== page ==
Prof. Claire Monteleoni (University of Paris-Saclay and George Washington University): Advances in Climate Informatics: Machine Learning Algorithms for Climate Science
The threat of climate change is one of the greatest challenges currently facing society. Given the profound impact machine learning has made on the natural sciences to which it has been applied, such as the field of Bioinformatics, machine learning is poised to accelerate discovery in climate science. Our recent progress on Climate Informatics reveals that collaborations with climate scientists also open interesting new problems for machine learning. I will give an overview of challenge problems in climate informatics, and survey work from my research group in this nascent field. I will center the discussion on machine learning algorithms for combining the projections of the multi-model ensemble of global climate models that inform the Intergovernmental Panel on Climate Change (IPCC).
Claire Monteleoni is a Jean d’Alembert Fellow at the University of Paris-Saclay, hosted by CNRS, and an Associate Professor of Computer Science at George Washington University. Previously, she was research faculty at the Center for Computational Learning Systems, at Columbia University. She did a postdoc in Computer Science and Engineering at the University of California, San Diego, and completed her PhD and Master’s in Computer Science at MIT. She holds a Bachelor’s in Earth and Planetary Sciences from Harvard. Her research focuses on machine learning algorithms and theory for learning from data streams, spatiotemporal data, raw (unlabeled) data, and private data, and applications with societal benefit. Her research on machine learning for the study of climate science received the Best Application Paper Award at NASA CIDU 2010, and helped launch the interdisciplinary field of Climate Informatics. In 2011, she co-founded the International Workshop on Climate Informatics, which turned 7 in 2017, and has attracted climate scientists and data scientists from over 19 countries and 30 U.S. states.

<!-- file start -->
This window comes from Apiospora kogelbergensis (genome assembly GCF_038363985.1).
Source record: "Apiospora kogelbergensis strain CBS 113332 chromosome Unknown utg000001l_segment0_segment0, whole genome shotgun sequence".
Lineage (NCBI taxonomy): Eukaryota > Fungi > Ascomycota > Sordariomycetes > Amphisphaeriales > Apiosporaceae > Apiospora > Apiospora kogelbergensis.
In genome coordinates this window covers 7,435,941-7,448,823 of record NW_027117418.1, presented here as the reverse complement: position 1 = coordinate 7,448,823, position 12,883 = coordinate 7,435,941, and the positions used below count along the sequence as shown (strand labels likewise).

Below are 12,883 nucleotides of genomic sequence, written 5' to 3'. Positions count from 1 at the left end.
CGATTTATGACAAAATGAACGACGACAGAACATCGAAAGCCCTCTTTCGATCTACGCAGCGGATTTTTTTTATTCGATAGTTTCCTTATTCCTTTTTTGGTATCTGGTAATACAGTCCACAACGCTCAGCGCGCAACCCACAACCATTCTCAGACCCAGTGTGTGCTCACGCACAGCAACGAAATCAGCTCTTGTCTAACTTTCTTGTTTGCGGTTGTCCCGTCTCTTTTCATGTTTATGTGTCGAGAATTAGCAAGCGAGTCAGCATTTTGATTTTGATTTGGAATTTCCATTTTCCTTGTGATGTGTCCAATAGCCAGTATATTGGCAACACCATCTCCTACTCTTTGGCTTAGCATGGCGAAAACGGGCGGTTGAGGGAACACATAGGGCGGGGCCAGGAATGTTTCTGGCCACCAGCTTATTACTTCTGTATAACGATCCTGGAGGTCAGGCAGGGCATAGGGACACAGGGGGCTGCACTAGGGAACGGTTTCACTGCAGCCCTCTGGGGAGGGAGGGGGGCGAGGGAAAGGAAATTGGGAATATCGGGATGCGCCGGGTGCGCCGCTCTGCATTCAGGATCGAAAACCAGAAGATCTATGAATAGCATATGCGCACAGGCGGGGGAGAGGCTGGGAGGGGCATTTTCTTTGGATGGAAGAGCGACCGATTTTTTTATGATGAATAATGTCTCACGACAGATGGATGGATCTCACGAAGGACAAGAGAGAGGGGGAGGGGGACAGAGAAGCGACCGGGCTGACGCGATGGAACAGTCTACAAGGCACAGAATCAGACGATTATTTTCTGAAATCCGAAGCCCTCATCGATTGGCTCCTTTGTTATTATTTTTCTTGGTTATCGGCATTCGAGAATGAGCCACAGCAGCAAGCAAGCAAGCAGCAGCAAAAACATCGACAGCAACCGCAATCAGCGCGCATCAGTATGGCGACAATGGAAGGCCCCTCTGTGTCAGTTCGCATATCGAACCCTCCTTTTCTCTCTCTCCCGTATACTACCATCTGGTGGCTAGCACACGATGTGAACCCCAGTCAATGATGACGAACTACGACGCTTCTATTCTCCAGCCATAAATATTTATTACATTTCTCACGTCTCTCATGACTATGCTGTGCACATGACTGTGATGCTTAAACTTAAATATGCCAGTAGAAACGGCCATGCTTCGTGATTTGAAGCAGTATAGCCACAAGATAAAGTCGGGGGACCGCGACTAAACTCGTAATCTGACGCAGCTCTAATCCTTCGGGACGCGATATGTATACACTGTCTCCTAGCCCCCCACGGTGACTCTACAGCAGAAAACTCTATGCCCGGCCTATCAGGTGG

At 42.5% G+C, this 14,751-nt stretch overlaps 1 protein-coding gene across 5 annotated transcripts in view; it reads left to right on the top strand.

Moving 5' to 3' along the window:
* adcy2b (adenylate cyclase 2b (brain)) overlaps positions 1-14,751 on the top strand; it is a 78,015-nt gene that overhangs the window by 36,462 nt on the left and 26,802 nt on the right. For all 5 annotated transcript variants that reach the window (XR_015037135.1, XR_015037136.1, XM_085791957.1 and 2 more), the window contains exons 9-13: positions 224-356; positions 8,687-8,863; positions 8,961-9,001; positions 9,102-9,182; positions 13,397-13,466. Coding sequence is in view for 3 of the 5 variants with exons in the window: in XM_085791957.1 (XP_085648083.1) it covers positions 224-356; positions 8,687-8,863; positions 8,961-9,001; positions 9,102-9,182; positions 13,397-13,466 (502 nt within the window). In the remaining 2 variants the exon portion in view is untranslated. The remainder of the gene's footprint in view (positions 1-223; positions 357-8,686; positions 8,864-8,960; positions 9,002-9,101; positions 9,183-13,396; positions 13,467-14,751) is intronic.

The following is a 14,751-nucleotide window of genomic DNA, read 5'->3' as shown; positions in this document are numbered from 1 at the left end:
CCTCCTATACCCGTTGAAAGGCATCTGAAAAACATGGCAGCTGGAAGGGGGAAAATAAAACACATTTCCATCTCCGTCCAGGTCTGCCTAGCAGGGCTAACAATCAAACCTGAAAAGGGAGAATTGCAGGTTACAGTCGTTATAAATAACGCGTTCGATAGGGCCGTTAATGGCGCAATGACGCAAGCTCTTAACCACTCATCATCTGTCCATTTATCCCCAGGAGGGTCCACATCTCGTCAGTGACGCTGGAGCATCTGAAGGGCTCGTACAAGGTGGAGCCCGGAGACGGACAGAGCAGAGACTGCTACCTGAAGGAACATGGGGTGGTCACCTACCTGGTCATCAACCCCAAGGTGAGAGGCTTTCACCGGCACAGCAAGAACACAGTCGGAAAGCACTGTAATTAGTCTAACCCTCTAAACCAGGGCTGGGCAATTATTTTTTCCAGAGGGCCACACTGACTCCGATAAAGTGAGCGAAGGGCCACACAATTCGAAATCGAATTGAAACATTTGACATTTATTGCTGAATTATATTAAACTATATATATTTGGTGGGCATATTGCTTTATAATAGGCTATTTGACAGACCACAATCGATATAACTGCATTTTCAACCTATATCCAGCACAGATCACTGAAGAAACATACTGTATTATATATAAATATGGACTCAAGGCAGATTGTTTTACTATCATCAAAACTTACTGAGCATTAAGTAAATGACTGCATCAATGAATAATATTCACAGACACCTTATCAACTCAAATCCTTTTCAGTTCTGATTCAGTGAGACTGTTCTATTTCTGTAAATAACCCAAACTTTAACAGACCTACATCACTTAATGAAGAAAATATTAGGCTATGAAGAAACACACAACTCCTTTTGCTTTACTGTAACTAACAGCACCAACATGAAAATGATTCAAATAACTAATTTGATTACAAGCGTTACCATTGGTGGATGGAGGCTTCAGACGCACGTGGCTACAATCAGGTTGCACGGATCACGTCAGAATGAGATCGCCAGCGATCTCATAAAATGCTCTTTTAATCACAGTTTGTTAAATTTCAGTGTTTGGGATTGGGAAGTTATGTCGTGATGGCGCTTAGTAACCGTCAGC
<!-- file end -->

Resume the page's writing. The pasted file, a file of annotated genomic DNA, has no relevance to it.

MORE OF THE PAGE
After the seminar a sandwich lunch will be served for registered participants to continue discussions.